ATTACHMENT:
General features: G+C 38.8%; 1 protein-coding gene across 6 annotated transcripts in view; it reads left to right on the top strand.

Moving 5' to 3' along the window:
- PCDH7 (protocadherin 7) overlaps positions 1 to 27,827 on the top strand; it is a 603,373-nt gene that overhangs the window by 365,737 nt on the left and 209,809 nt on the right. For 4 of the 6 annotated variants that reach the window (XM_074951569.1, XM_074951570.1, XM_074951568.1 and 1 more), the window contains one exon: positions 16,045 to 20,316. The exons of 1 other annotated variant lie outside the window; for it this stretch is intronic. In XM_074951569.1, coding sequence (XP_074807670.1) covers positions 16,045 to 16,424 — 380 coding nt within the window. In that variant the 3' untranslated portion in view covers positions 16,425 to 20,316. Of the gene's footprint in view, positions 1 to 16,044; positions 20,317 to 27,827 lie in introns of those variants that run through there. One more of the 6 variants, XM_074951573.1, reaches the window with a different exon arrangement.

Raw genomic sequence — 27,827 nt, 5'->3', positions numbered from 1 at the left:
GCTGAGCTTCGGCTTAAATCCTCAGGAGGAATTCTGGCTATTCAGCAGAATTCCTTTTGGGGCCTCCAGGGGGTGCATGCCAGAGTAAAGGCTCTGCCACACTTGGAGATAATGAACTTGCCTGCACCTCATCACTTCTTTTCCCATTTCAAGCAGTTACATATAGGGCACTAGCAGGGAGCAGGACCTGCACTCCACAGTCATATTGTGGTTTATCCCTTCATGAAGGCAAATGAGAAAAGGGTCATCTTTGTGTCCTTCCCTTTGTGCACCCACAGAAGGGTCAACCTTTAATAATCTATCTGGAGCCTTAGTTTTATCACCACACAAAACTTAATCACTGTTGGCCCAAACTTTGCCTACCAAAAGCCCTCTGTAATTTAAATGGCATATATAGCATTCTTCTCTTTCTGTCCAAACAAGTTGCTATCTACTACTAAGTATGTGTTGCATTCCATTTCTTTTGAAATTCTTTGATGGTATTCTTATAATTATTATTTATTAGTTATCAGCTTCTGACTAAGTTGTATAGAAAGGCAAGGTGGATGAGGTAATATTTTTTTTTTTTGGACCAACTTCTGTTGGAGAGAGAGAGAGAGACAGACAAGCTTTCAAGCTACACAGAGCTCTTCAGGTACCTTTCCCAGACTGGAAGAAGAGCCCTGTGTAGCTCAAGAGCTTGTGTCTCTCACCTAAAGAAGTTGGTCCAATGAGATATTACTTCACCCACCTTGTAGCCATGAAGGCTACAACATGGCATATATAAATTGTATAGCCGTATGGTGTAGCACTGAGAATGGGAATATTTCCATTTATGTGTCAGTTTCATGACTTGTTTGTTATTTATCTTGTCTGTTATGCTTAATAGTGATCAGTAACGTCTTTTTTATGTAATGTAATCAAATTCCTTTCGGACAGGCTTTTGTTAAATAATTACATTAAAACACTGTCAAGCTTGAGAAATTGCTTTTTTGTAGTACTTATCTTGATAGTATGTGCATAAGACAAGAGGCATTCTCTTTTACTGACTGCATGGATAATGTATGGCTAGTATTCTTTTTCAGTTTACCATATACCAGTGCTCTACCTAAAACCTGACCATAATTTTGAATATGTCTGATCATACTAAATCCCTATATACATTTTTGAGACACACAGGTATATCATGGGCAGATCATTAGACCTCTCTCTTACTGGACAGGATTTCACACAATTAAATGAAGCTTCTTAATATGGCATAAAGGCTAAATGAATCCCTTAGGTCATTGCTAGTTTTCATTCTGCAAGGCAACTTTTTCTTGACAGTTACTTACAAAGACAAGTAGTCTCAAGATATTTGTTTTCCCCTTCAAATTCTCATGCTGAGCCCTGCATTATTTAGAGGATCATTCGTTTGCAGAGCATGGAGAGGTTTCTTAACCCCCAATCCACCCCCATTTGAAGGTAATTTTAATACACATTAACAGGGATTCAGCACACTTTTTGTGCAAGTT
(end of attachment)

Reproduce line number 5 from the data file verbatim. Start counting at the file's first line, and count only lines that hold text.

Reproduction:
GCTGAGCTTCGGCTTAAATCCTCAGGAGGAATTCTGGCTATTCAGCAGAATTCCTTTTGGGGCCTCCAGGGGGTGCATGCCAGAGTAAAGGCTCTGCCACACTTGGAGATAATGAACTTGCCTGCACCTCATCACTTCTTTTCCCATTTCAAGCAGTTACATATAGGGCACTAGCAGGGAGCAGGACCTGCACTCCACAGTCATATTGTGGTTTATCCCTTCATGAAGGCAAATGAGAAAAGGGTCATCTTTGTGTCCTTCCCTTTGTGCACCCACAGAAGGGTCAACCTTTAATAATCTATCTGGAGCCTTAGTTTTATCACCACACAAAACTTAATCACTGTTGGCCCAAACTTTGCCTACCAAAAGCCCTCTGTAATTTAAATGGCATATATAGCATTCTTCTCTTTCTGTCCAAACAAGTTGCTATCTACTACTAAGTATGTGTTGCATTCCATTTCTTTTGAAATTCTTTGATGGTATTCTTATAATTATTATTTATTAGTTATCAGCTTCTGACTAAGTTGTATAGAAAGGCAAGGTGGATGAGGTAATATTTTTTTTTTTTGGACCAACTTCTGTTGGAGAGAGAGAGAGAGACAGACAAGCTTTCAAGCTACACAGAGCTCTTCAGGTACCTTTCCCAGACTGGAAGAAGAGCCCTGTGTAGCTCAAGAGCTTGTGTCTCTCACCTAAAGAAGTTGGTCCAATGAGATATTACTTCACCCACCTTGTAGCCATGAAGGCTACAACATGGCATATATAAATTGTATAGCCGTATGGTGTAGCACTGAGAATGGGAATATTTCCATTTATGTGTCAGTTTCATGACTTGTTTGTTATTTATCTTGTCTGTTATGCTTAATAGTGATCAGTAACGTCTTTTTTATGTAATGTAATCAAATTCCTTTCGGACAGGCTTTTGTTAAATAATTACATTAAAACACTGTCAAGCTTGAGAAATTGCTTTTTTGTAGTACTTATCTTGATAGTATGTGCATAAGACAAGAGGCATTCTCTTTTACTGACTGCATGGATAATGTATGGCTAGTATTCTTTTTCAGTTTACCATATACCAGTGCTCTACCTAAAACCTGACCATAATTTTGAATATGTCTGATCATACTAAATCCCTATATACATTTTTGAGACACACAGGTATATCATGGGCAGATCATTAGACCTCTCTCTTACTGGACAGGATTTCACACAATTAAATGAAGCTTCTTAATATGGCATAAAGGCTAAATGAATCCCTTAGGTCATTGCTAGTTTTCATTCTGCAAGGCAACTTTTTCTTGACAGTTACTTACAAAGACAAGTAGTCTCAAGATATTTGTTTTCCCCTTCAAATTCTCATGCTGAGCCCTGCATTATTTAGAGGATCATTCGTTTGCAGAGCATGGAGAGGTTTCTTAACCCCCAATCCACCCCCATTTGAAGGTAATTTTAATACACATTAACAGGGATTCAGCACACTTTTTGTGCAAGTT